DramaDublin Theatre FestivalIrelandReview

DUBLIN THEATRE FESTIVAL: The Second Violinist – O’Reilly Theatre, Dublin

Writer: Enda Walsh

Director: Enda Walsh

Reviewer: Sarah Hoover

The Second Violinist produces a series of after-images both literal and figurative. Like a camera flash, it reappears for some time after its conclusion. In this contemporary opera written by Enda Walsh and composed by Donnacha Dennehy for Landmark Productions and Wide Open Opera, the life of a protagonist who tortures and is tortured presents itself in flashes and glows both visual and audial.

Jamie Vartan’s set extenuates the relationships of the conjoined narratives playing out on it. First we are introduced to Martin’s (Aaron Monaghan), trailed by stage-sized texts and chased by voicemails referring to his recently failed relationship. We witness his invasive, violent attempts to start a new one. His app-chats with yet another persons build the tension, especially as they meet in Vartan’s looming overhead forest while Crash Ensemble, in the pit, frenetically score an ominous outcome.  Meanwhile, Martin is an invisible and inadverdent spectator of a failing marriage between Matthew (Benedict Nelson) and Amy (Sharon Carty), as secrets and suffocation push at them and Amy sees a breath of life in her visiting college friend Hannah (Máire Flavin). Their strong voices, combined withoin sound and video design (David Sheppard, Helen Atkinson, and Jack Phelan) complement Crash Ensemble’s challenging, beautifully pastiched music in loading these scattered scenes with disjointed, media-saturated hysteria, predictably culminating in the murder of Amy by Matthew. This echoes the life of Carlo Gesualdo, the Renaissance composer Martin idolises, but repeats the over-used trope of violence against women as proof of an unstable artistic personality.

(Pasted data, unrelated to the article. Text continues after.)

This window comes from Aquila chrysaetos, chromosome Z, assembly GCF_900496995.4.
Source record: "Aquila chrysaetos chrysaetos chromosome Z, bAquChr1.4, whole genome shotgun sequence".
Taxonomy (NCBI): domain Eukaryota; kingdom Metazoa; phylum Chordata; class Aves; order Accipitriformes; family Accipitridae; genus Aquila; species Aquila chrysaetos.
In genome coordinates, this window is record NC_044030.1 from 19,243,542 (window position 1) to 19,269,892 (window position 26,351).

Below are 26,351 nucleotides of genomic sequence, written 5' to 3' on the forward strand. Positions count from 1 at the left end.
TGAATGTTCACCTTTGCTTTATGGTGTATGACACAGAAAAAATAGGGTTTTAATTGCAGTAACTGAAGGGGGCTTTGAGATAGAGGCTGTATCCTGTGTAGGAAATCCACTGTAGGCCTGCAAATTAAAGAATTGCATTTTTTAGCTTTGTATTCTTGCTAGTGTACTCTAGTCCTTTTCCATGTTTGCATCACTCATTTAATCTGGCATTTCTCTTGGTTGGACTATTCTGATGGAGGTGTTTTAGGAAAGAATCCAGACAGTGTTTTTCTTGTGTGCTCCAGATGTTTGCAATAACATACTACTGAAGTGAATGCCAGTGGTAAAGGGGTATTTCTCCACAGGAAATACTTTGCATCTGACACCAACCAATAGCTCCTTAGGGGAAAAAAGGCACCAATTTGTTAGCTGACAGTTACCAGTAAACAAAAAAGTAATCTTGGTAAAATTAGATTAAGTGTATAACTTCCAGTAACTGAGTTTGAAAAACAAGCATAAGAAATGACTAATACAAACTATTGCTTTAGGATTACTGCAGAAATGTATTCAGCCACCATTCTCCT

The scope of The Second Violinist provides room for the physical and vocal talents of its singers and actors to radiate in the O’Reilly Theatre (the use of the opera chorus demonstrates a complex understanding of sound in a space, for example). There is a reason for every decision made by designers, composer, director; it is clear that the entire audio-visual experience has been sculpted with great talent and skill. It is delightful to see a production with such scope produced by Irish talent on the Irish stage.

Runs until 8 October 2017 | Image: Contributed

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